Their woodland den is often on a hill and has a five inch opening. Groundhog day is February 2nd, but Minnesota’s groundhog does not emerge from its den until mid-March. When it finally does come out and start feeding, it has lost almost 40% of its weight in fall.


Beaver2Beavers are the largest rodent in North America, weighing up to 72 pounds. Their bodies are specialized for living in the water, since they have thick fur, a large flatten tail, and powerful hind feet that are webbed.

Beavers may have affected human history in North America more than any other wild mammal. In many cases, pioneer settlement of an area was based upon trapping beaver for the fur trade. In the 1800’s beaver skin hats were very fashionable in Europe and beaver were trapped to near extinction in Minnesota. However, beavers are survivors, and their populations have recovered.

Beaver feeding on water lily roots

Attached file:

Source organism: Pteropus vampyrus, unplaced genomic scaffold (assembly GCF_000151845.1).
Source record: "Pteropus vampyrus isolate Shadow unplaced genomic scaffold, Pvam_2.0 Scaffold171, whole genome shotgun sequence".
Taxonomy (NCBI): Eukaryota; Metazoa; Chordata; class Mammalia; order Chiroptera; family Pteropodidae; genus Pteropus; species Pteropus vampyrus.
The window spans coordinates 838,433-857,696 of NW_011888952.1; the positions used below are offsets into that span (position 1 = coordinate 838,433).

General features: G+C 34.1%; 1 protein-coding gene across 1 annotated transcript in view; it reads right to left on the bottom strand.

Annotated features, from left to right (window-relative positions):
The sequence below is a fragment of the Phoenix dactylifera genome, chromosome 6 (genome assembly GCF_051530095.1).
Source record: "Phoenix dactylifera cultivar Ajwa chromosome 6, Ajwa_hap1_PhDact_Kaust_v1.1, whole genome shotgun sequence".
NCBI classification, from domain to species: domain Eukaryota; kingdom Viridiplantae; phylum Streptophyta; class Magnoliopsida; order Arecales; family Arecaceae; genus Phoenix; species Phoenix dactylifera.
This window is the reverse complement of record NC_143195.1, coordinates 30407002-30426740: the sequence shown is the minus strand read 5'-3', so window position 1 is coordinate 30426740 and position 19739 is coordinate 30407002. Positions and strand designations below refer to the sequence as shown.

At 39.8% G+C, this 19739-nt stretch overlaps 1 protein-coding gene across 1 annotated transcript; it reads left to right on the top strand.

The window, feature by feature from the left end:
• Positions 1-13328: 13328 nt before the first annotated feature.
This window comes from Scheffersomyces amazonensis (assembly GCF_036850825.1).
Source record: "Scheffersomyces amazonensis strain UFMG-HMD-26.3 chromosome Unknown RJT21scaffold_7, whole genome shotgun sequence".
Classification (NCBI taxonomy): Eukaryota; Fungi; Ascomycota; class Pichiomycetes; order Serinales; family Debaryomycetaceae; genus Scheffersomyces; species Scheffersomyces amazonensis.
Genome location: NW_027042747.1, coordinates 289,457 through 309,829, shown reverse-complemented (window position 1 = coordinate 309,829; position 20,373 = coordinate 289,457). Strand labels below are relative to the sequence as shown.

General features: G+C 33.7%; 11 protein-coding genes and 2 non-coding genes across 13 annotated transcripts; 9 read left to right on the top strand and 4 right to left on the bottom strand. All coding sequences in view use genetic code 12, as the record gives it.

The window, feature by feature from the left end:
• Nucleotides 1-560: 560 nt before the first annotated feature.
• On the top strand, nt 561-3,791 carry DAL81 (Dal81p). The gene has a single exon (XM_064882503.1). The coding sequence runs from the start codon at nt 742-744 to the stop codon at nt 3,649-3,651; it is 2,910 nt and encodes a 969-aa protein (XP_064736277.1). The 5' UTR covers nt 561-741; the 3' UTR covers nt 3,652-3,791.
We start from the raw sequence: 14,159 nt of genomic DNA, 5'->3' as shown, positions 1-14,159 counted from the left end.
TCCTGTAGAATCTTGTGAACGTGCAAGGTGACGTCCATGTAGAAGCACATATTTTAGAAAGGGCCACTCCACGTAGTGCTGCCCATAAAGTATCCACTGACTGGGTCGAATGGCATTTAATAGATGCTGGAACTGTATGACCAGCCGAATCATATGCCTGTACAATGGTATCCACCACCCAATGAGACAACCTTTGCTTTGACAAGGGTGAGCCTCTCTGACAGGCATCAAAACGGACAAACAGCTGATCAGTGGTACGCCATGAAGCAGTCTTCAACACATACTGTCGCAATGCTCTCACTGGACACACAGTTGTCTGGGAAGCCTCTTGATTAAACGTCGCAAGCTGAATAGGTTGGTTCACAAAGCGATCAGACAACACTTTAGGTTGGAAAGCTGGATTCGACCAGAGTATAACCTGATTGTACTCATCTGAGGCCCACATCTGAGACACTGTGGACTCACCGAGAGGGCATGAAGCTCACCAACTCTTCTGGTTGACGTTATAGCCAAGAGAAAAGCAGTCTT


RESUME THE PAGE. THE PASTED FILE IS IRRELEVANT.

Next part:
Beaver feeding on water lily roots

Beavers mate for life and one family, adults and juveniles, lives together in a large lodge in the water. The lodge can measure 15 feet high and 40 feet across. Beavers are active all year round, swimming beneath the ice in the winter and feeding on sticks and branches stashed on the bottom of the beaver pond. Beavers must be able to hold their breath for several minutes as they swim from the lodge to the storage area and back.

Beavers also live in bank dens when the conditions are not right for a lodge. A bank den may be dug out over 20 feet away from the water.